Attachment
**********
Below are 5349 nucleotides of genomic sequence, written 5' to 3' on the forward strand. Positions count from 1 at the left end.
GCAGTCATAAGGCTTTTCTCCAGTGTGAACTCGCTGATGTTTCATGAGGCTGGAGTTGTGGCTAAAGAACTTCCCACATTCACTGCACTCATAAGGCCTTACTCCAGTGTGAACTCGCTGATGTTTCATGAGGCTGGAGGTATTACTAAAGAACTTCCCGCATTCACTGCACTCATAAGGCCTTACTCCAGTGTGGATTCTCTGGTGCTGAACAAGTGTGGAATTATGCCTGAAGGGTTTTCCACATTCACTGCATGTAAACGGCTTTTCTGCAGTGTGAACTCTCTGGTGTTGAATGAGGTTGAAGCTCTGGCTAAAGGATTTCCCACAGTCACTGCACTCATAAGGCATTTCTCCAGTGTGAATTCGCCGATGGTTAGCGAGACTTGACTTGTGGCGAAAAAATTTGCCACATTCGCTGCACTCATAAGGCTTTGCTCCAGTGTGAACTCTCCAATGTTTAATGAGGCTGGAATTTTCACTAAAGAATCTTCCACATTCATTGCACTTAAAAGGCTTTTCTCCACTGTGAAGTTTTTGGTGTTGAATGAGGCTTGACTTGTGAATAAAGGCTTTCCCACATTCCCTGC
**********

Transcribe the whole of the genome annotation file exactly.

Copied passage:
Below are 5349 nucleotides of genomic sequence, written 5' to 3' on the forward strand. Positions count from 1 at the left end.
GCAGTCATAAGGCTTTTCTCCAGTGTGAACTCGCTGATGTTTCATGAGGCTGGAGTTGTGGCTAAAGAACTTCCCACATTCACTGCACTCATAAGGCCTTACTCCAGTGTGAACTCGCTGATGTTTCATGAGGCTGGAGGTATTACTAAAGAACTTCCCGCATTCACTGCACTCATAAGGCCTTACTCCAGTGTGGATTCTCTGGTGCTGAACAAGTGTGGAATTATGCCTGAAGGGTTTTCCACATTCACTGCATGTAAACGGCTTTTCTGCAGTGTGAACTCTCTGGTGTTGAATGAGGTTGAAGCTCTGGCTAAAGGATTTCCCACAGTCACTGCACTCATAAGGCATTTCTCCAGTGTGAATTCGCCGATGGTTAGCGAGACTTGACTTGTGGCGAAAAAATTTGCCACATTCGCTGCACTCATAAGGCTTTGCTCCAGTGTGAACTCTCCAATGTTTAATGAGGCTGGAATTTTCACTAAAGAATCTTCCACATTCATTGCACTTAAAAGGCTTTTCTCCACTGTGAAGTTTTTGGTGTTGAATGAGGCTTGACTTGTGAATAAAGGCTTTCCCACATTCCCTGC